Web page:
To maximize the value of that discount, you need to fill up only when your tank is almost empty.  That’s because if you spend $100 on groceries and then buy eight gallons of gas, you save 80 cents.  But if you spend $100 on groceries and buy 12 gallons of gas, you save $1.20.

So if you buy 12 gallons of 89-octane gas, you get the full benefit of the discount.  But if you buy six gallons of 87-octane gas and six gallons of 91-octane gas, you only get the ten-cent-per-gallon discount on one of those six-gallon purchases.

Even so, you still come out ahead – it would cost $36.72 for 12 gallons of the mix-it-yourself 89-octane gas vs. $37.80 for 12 gallons of the gas station’s 89-octane fuel.

Of course, if you waited until you had spent $200 at the grocery store before filling your tank, you’d save 20 cents a gallon.  That would lower the price of 12 gallons of out-of-the-pump 89-octane gas to $36.60.  

But 12 gallons of your do-it-yourself 87-octane and 91-octane blend would cost only $36.12.

In other words, you always save money by mixing your own 89-octane fuel.

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But you save EVEN MORE if you make do-it-yourself 89-octane gas by mixing two parts of 87-octane regular with one part of 93-octane premium.

Twelve gallons of that mixture would cost $36.76 – a 6.1% savings over out-of-the-pump midgrade.  (That compares to a 4.5% savings from mixing equal parts 87 and 91.)

This strategy works even better when you can take advantage of the Safeway or Giant discount because you’re able to apply that discount to eight of your 12 gallons instead of only six gallons.  

According to my calculator, a ten-cent-per-gallon grocery store discount on my 87-octane and 93-octane formula would lower my cost to $35.96 for 12 gallons.  

The 20-cents-per-gallon discount would take the price of that twelve gallons down to $35.16.

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Does all this strike you as a tad bit obsessive?

I would say so.  But I’m a bit obsessive when it comes to saving money on gasoline.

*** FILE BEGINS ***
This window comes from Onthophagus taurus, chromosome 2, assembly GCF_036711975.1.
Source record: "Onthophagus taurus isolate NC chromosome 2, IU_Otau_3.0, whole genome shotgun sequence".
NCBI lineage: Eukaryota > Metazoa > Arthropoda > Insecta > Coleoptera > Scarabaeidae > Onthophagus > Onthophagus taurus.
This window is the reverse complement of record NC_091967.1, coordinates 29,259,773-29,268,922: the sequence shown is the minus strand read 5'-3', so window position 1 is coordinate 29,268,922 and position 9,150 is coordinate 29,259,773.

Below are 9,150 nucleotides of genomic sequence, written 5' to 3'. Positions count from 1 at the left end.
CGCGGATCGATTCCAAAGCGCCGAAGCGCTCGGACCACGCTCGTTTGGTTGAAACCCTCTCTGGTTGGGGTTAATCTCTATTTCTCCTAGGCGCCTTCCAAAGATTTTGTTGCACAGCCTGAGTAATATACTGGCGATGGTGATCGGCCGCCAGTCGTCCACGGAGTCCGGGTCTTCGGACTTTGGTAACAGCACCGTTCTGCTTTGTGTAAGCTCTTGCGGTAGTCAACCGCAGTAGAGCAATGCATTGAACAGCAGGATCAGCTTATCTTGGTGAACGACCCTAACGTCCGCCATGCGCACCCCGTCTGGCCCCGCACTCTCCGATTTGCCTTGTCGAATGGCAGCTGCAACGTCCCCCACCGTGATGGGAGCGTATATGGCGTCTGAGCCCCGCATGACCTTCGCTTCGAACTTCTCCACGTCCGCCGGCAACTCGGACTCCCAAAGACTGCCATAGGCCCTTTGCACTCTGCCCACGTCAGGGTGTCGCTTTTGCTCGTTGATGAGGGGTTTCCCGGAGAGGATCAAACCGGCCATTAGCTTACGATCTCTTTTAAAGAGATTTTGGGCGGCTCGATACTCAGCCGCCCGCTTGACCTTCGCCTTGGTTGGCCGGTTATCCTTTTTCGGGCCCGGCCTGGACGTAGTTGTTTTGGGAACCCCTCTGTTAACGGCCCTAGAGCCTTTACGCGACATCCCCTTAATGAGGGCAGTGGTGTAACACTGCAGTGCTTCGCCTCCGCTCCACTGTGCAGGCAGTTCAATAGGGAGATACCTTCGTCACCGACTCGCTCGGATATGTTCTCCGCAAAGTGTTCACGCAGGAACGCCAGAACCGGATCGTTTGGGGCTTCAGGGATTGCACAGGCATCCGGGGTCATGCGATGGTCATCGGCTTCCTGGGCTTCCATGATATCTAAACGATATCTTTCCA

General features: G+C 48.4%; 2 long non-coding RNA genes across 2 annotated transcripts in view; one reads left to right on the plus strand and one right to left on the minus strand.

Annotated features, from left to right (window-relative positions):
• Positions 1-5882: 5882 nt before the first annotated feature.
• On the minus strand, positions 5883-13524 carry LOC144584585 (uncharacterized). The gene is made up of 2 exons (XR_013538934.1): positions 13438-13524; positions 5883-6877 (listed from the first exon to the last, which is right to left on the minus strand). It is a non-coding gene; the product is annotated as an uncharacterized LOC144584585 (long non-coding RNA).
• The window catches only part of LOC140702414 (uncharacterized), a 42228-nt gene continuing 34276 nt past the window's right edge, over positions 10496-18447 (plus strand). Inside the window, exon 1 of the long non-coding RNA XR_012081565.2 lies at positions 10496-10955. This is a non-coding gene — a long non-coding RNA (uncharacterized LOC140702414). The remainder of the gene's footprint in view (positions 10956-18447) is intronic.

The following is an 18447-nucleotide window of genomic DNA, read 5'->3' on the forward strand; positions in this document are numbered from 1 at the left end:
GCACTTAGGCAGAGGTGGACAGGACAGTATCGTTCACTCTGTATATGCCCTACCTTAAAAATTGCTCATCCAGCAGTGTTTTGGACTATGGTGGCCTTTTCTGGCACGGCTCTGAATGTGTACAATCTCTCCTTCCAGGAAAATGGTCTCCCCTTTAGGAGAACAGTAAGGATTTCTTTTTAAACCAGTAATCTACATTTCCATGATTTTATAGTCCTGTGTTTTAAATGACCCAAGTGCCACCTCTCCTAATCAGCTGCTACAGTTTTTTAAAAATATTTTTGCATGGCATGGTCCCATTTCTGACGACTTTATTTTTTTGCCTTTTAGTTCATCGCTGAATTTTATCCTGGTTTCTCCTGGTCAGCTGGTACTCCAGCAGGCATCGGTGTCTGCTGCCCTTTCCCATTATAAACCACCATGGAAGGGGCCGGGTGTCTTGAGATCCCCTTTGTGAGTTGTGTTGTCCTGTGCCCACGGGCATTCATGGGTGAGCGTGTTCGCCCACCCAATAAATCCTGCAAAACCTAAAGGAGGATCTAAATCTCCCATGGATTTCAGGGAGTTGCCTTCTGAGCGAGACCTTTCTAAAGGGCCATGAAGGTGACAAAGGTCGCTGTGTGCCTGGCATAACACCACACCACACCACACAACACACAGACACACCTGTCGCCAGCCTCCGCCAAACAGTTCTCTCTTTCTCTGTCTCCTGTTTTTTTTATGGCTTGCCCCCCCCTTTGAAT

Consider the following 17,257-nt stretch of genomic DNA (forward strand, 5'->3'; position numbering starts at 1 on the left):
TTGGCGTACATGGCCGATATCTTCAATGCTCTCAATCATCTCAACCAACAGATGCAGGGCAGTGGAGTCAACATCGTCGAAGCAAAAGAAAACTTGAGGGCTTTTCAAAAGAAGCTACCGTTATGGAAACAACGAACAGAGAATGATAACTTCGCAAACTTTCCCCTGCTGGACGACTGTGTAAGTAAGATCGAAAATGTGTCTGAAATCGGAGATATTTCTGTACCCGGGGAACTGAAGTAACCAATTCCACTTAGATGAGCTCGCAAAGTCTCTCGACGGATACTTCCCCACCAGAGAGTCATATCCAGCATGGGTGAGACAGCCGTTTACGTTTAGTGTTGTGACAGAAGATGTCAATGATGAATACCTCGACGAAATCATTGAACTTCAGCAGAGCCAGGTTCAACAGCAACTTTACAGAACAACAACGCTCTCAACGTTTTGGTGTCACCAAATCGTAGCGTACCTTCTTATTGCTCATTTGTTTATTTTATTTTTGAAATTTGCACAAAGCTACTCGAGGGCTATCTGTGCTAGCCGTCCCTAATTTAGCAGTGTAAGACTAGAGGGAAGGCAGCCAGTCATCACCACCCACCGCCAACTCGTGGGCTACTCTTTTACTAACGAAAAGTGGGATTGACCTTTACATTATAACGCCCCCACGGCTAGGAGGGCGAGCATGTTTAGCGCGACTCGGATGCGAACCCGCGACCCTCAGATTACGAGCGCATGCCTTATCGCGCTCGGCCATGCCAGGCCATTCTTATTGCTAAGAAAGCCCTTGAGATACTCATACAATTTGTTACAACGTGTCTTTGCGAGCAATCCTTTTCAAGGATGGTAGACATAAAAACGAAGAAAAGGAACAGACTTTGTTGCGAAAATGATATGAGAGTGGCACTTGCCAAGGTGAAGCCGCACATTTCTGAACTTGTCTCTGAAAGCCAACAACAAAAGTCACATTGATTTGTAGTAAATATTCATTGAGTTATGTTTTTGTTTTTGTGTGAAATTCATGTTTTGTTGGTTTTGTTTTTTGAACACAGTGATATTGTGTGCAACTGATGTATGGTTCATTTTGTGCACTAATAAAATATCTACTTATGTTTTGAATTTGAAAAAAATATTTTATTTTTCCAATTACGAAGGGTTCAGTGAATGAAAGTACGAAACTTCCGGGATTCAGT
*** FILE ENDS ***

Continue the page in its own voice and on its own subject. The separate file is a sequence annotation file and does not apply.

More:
In fact, I’ve been known to go to the gas station with my son so I can fill up my car and then fill up his before closing out the transaction – essentially doubling the benefit of my grocery-store discounts.

Keep in mind that gasoline isn’t a big expense for me.  Let’s say I drive my car 12,000 miles a year and get 24 miles per gallon in combined city/highway driving – which means I buy 500 gallons of gas a year.  Saving 14 cents a gallon by blending my own 89-octane fuel means that I save $70 in the course of a year.  And if I qualify for the 20-cents-per-gallon grocery-store discount each and every time I fill up, that savings drops to 12 cents a gallon – or $60 annually.

I like saving $60 or $70 as much as the next guy.  But I can easily go through more than that in an hour or two at the local strip club.  So it’s not exactly a meaningful amount of dough.

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I can’t believe that 2 or 3 lines has gone almost nine years without featuring a single song by Britney Spears.  I should be ashamed of myself!

“Gasoline” was released in 2011 on Femme Fatale, which was Britney’s seventh studio album.

Claude Kelly, who co-wrote “Gasoline,” told MTV that he came up with the tune for it while thinking of the hottest scenes in Britney’s previous music videos:

That kind of thing where it's sexy and it’s hot, sweaty and she’s in a club and she sees a guy.  That mysterious, exotic look, that whole imagery and that era where she’s a man-eater and all the girls want to be her and all the guys would kill to be with her. 

Sounds like Claude may have needed to take a cold shower or two before he finished writing “Gasoline”!

Click here to listen to “Gasoline.”

Click on the link below to buy the song from Amazon: